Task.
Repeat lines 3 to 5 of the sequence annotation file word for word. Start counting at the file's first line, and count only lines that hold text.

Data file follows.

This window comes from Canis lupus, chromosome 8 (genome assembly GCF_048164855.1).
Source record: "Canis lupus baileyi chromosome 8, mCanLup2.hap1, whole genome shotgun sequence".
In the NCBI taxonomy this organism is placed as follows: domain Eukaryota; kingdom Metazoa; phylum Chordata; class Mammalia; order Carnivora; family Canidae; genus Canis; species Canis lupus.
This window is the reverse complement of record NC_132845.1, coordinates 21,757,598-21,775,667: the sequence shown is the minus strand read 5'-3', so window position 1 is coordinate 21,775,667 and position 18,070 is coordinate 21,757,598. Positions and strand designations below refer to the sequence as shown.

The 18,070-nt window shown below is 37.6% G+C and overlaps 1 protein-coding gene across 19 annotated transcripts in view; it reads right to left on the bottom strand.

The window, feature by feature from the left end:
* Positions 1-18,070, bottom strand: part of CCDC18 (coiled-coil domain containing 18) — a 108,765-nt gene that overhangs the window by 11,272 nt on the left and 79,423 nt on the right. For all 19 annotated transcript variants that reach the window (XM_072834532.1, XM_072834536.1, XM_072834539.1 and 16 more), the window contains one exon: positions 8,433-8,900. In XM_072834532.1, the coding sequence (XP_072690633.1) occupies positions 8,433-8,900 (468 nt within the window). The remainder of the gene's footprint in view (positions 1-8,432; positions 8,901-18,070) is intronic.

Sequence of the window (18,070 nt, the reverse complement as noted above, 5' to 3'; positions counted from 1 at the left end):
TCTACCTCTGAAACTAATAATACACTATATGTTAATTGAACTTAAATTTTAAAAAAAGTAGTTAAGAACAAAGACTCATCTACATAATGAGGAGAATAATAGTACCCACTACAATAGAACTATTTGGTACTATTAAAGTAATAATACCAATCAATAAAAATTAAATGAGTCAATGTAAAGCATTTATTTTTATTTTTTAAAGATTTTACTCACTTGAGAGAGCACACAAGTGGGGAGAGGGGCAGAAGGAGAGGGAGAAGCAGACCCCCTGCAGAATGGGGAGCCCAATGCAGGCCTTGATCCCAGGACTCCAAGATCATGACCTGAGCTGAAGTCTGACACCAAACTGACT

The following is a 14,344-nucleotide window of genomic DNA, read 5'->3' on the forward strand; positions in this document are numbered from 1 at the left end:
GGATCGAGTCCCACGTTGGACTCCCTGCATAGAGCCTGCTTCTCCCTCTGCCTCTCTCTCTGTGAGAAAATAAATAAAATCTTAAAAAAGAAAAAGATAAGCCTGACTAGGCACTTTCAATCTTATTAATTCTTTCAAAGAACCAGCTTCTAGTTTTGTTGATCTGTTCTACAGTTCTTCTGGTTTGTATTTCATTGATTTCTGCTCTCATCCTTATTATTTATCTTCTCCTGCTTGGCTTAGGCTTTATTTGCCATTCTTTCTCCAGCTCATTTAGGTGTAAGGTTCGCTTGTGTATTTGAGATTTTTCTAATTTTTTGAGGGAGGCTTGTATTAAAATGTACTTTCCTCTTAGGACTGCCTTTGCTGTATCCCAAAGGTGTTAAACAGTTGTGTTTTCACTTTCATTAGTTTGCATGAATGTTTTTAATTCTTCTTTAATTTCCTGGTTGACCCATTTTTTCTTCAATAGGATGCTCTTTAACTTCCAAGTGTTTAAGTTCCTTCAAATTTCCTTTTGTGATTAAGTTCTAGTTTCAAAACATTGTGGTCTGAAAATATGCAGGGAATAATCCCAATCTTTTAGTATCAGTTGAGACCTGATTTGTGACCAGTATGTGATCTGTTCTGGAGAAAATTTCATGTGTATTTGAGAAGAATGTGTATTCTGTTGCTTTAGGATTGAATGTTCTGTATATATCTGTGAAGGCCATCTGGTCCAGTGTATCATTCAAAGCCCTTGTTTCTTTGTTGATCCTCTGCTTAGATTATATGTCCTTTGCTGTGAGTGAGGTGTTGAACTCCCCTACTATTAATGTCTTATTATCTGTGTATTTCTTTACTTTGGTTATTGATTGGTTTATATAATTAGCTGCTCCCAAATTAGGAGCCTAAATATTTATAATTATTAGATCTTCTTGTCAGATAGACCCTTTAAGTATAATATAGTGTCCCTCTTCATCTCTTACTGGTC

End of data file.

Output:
In the NCBI taxonomy this organism is placed as follows: domain Eukaryota; kingdom Metazoa; phylum Chordata; class Mammalia; order Carnivora; family Canidae; genus Canis; species Canis lupus.
This window is the reverse complement of record NC_132845.1, coordinates 21,757,598-21,775,667: the sequence shown is the minus strand read 5'-3', so window position 1 is coordinate 21,775,667 and position 18,070 is coordinate 21,757,598. Positions and strand designations below refer to the sequence as shown.

The 18,070-nt window shown below is 37.6% G+C and overlaps 1 protein-coding gene across 19 annotated transcripts in view; it reads right to left on the bottom strand.